O Say Can You See: The Greatest Patriotic Super Heroes of All-Time
Ahead of the release on Wednesday of Flashpoint #5 and Justice League #1, signaling the beginning of its line-wide relaunch, DC Comics has kicked off a promotional assault in the mainstream press to sell “The New 52″ to a broader audience. While USA Today, with a circulation of 1.8 million the second-largest newspaper in the United States, looks to be the hub for coverage, DC has also reached out to publications like the New York Daily News, the New York Post and the Boston Herald. Here are the highlights so far from the 11th-hour push:
• USA Today takes a broad overview of the relaunch, talking with DC Co-Publishers Dan DiDio and Jim Lee, Chief Creative Officer Geoff Johns, and a couple of retailers. “There are plenty of angry customers over this,” says John Robinson, co-owner of Graham Crackers Comics chain in Illinois. “I’ve heard the usual ‘I can’t believe they’re doing this,’ ‘They’ve betrayed us,’ etc. I’d say about 60% to 70% of those protesting the loudest will still end up buying the stuff. There’s just too much hype and interest — even the haters are curious.”
• The newspaper also hones in on the publisher’s new same-day digital strategy, which debuts Wednesday at 2 p.m. ET when Justice League #1 will be available for purchase digitally. Hank Kanalz, senior vice president for digital at DC Entertainment, acknowledges the challenges of getting the initiative off the ground: “Some books are working really far ahead of schedule, some are down to the wire, and it’s just a matter of coordinating and about overcommunicating. We have to make sure it goes off without a hitch, which is why we’re not sleeping right now. We’re going much wider to a mass audience than ever before, so it’s a matter of making sure we have everything ready to go.”
• A longish feature in the New York Daily News begins with the changes to Superman — no marriage, no living parents, no red trunks — before widening its net to include fan reaction, Cyborg’s addition to the Justice League and Barbara Gordon’s return to the Batgirl identity. “By making these kind of changes, we would restore a lot of the things that we wanted to have in the characters and also set the stage for really cool stories that we couldn’t do before,” Lee says. “And that we could achieve by rolling back the experience on the characters, so they’re not in the prime of their careers, they haven’t battled their arch-nemeses a million times, saved the world countless times. We felt that was a richer, more fertile ground to mine for all the characters.”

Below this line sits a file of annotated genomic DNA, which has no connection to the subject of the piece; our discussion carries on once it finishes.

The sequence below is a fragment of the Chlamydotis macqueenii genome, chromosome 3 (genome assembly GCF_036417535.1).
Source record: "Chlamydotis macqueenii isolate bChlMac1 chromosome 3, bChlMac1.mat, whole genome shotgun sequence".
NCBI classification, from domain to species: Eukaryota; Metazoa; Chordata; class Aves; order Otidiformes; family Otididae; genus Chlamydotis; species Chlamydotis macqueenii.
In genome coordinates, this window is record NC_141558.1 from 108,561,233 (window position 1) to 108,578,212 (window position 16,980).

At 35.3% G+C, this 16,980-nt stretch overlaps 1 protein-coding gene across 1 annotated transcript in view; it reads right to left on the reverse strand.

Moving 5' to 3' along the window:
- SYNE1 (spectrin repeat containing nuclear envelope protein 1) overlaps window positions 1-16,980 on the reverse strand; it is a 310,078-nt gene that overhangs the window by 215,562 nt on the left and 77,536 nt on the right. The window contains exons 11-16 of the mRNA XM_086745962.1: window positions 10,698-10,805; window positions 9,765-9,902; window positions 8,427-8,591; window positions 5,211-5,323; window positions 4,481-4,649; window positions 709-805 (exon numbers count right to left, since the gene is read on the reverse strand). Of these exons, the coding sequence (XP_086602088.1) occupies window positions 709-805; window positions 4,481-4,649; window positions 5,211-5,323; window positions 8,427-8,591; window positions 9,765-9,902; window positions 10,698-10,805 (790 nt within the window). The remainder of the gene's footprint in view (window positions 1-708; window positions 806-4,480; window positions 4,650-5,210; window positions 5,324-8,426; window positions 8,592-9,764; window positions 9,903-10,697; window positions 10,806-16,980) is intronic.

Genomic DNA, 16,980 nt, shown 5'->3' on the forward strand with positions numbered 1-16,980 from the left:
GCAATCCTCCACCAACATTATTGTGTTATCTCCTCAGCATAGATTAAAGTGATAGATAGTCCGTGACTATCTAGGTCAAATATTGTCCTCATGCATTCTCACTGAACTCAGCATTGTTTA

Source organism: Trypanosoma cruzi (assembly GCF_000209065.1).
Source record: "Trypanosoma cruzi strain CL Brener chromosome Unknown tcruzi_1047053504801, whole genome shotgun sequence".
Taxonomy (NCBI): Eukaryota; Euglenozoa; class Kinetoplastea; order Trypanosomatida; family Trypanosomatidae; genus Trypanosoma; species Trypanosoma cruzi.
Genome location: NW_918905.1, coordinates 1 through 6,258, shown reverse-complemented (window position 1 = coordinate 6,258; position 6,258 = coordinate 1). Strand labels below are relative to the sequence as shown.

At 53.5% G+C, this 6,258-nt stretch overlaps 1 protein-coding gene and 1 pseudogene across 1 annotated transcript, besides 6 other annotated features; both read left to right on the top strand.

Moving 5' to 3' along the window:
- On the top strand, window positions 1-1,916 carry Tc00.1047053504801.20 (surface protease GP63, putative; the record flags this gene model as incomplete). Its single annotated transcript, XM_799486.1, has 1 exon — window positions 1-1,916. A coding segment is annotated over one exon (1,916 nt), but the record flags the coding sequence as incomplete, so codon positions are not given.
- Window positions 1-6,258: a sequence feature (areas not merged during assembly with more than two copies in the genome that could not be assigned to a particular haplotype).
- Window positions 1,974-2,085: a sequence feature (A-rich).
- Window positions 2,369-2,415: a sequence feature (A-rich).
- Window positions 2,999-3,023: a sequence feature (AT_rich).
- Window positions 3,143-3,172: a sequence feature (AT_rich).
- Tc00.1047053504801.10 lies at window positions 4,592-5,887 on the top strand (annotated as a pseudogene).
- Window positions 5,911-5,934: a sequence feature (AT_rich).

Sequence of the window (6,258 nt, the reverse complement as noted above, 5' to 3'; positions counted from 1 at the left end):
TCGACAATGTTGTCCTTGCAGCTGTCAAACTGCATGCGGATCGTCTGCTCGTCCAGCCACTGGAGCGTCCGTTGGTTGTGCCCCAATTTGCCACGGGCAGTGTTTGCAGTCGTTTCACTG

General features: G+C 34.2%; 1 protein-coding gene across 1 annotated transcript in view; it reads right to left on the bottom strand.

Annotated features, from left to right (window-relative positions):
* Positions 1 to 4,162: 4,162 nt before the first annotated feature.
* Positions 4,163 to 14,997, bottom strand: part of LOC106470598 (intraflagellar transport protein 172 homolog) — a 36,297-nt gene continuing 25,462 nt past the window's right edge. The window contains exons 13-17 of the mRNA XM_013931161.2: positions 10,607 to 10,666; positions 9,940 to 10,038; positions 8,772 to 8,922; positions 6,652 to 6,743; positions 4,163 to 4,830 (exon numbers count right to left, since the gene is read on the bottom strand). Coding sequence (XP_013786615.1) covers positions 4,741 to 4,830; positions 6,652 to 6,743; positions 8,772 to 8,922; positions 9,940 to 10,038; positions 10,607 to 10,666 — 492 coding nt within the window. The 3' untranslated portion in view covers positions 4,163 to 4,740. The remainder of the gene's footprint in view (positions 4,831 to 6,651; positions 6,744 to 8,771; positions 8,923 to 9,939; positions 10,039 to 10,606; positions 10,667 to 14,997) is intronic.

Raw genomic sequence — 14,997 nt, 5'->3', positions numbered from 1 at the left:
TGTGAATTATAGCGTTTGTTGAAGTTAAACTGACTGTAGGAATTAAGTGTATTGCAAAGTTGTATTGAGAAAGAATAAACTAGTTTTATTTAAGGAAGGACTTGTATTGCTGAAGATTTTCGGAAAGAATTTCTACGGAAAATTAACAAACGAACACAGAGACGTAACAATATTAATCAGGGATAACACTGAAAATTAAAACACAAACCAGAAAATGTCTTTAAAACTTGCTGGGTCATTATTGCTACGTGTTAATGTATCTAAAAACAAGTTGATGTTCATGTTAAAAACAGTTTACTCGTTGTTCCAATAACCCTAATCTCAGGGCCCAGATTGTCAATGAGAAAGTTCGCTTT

• The New York Post, meanwhile, focuses entirely on Barbara Gordon, touching upon the controversy surrounding her move from Oracle back to costumed crimefighting as Batgirl. The article is accompanied by a preview of Batgirl #1, which includes a flashback to the events of The Killing Joke.
• DiDio gets blunt about the motivation behind the relaunch in the Boston Herald: ““We wanted a shock to the system to get people reading.”
• Talking with Complex, writer Judd Winick delves into his titles Batwing and Catwoman, as well as the challenges in attempting to reshape the DC Universe: “This is a cataclysmic shift. If there is a point that I wanted to make it’s that this has not been easy. I mean, it’s fun, no lie, but it’s really been hard, hard work. Everyone has had to rewrite scripts, check outlines, do it again, all with the edict of ‘Just make it better. It’s just not there yet. It’s just not doing it. It’s not fun enough, it’s too convoluted, too much like the old. This should feel fresh.'”